“Are these your kids?”

When my husband and I got married and started talking about having kids, I didn’t think too much about what our kids would look like. Being in a biracial relationship comes with a lot of external opinions. Those around us were thinking about our future kids enough for us. “Your kids are going to be so cute!” was a common phrase. I brushed off the comments of physical attribute and began being more concerned with raising a biracial child in this racially complicated world.

I tried preparing myself by reading autobiographies of biracial people like Barack Obama, Soledad O’Brien, and Trevor Noah. But similar to any child-birthing book, nothing can really prepare you for the situations you’ll encounter until they actually happen. With the birth of both our children, we instantly fell in love with everything about them. Our son looked like a tiny little old man as a newborn, and our daughter had eyelashes for days — so much so my doctor commented on them before the umbilical cord was cut, haha. They both also have very fair skin.

I read an article (prior to becoming a mom) about a mother of a biracial child who was mistaken as the child’s nanny in a park on the Upper East or West side of Manhattan. Now looking at my own fair-skinned kids, I began to dread the day that someone might say, “You interact so well with them, you’re so affectionate,” which is how the culprit addressed the mistaken “nanny-mom” in the article. When the moment did come however, it wasn’t from a potential client and it didn’t happen until recently when walking with my now 4 and 2-year-olds.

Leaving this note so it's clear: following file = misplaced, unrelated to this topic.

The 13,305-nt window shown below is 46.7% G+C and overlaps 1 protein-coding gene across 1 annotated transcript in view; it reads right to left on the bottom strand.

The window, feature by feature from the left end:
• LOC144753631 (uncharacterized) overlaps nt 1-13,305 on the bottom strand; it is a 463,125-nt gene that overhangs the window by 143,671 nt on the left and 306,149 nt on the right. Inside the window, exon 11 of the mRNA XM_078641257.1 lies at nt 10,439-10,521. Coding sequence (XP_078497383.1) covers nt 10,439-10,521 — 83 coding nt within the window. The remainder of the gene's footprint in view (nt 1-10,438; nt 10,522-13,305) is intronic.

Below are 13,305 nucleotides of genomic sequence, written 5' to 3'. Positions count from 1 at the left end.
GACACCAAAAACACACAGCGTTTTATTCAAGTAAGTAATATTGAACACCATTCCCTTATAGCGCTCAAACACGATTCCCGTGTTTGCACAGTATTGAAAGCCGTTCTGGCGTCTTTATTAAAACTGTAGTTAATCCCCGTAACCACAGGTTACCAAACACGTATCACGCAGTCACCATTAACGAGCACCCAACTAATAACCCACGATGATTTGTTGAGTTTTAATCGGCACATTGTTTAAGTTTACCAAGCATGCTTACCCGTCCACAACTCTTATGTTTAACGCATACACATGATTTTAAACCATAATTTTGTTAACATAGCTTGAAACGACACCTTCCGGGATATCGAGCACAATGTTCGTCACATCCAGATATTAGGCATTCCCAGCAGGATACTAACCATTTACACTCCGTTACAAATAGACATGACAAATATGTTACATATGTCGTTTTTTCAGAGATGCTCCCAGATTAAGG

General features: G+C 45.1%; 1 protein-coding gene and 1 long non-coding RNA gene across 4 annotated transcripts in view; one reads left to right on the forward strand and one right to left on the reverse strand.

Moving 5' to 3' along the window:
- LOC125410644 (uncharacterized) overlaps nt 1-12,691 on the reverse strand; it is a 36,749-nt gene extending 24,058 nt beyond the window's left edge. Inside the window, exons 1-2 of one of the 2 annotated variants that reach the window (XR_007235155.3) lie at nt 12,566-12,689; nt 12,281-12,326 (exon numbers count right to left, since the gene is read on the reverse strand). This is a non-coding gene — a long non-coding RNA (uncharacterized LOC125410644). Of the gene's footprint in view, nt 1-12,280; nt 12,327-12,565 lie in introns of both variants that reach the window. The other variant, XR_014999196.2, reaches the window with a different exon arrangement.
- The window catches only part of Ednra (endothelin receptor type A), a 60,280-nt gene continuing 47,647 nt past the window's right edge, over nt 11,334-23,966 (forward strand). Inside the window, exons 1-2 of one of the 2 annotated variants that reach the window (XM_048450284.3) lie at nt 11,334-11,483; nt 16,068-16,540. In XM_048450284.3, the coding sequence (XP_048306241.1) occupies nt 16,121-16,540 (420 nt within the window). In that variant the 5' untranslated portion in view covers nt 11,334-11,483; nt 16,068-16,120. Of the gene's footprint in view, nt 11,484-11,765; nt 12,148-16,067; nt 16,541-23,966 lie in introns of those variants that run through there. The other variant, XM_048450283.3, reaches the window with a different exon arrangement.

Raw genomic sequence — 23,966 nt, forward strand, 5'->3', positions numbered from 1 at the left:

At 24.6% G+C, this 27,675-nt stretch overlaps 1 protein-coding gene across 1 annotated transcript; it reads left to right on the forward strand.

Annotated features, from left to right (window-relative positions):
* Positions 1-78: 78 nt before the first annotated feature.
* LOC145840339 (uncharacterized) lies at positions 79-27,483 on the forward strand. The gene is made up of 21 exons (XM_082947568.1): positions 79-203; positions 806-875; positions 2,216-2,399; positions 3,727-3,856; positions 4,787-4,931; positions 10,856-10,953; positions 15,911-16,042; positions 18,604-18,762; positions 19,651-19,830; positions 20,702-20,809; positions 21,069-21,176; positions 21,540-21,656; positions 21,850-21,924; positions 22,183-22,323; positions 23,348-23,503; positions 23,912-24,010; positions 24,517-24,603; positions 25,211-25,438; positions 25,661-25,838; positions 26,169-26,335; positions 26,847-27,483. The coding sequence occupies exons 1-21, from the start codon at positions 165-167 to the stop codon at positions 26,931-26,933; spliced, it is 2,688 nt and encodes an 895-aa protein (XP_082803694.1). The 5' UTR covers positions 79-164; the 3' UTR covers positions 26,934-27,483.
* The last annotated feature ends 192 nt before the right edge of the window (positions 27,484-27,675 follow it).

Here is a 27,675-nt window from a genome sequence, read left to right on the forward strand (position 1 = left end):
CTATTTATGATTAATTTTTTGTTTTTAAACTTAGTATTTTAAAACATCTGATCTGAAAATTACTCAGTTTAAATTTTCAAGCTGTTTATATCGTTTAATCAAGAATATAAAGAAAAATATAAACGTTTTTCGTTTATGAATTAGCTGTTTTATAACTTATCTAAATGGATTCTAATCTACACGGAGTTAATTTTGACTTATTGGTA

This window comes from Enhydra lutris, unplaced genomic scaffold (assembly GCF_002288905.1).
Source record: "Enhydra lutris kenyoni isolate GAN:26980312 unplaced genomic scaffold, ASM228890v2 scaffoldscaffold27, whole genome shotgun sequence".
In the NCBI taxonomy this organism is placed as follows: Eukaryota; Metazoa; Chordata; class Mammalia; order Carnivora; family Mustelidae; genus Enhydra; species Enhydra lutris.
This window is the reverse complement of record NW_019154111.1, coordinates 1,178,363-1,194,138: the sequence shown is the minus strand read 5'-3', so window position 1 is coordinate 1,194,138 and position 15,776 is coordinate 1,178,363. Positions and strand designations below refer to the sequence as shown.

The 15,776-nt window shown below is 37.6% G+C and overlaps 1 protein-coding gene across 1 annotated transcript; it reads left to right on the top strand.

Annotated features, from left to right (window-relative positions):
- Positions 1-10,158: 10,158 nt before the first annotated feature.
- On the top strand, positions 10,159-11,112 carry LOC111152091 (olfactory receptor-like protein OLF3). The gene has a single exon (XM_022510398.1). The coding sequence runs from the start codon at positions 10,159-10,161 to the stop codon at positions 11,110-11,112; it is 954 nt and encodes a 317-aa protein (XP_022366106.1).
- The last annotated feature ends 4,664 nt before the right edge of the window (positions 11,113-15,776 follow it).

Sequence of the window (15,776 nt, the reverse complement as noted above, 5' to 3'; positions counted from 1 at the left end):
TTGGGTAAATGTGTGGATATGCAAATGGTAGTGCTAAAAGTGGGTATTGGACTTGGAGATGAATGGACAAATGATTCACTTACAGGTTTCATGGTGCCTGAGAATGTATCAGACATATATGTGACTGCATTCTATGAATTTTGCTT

It came from an actual childcare provider. She approached me, eager to ask a question, but as she came closer there was a distinct pause and curiosity in her eyes. She asked, “Are these your kids?” I calmly nodded and said, “Yes,” and I could see her embarrassment right away. She began apologizing and explained she thought I was their nanny and wanted to ask how I acquired new business.

Almost on queue (as most kids are) my son who was riding his scooter just a couple paces ahead doubled back and asked the woman, “What are you talking to my mommy about?” She kindly answered him by saying, “I just had a question for your mom and she was kind enough to answer it for me.” We shared a cordial “OK, bye” and went our separate ways. I may have dodged the avalanche of questions that my 4-year-old could have presented if he’d heard the woman ask me if he was my son, but it is a situation we may encounter again. I now know I’ll be ready to have an honest and engaging conversation with my kids on how they are a perfect combination of both me and their dad.

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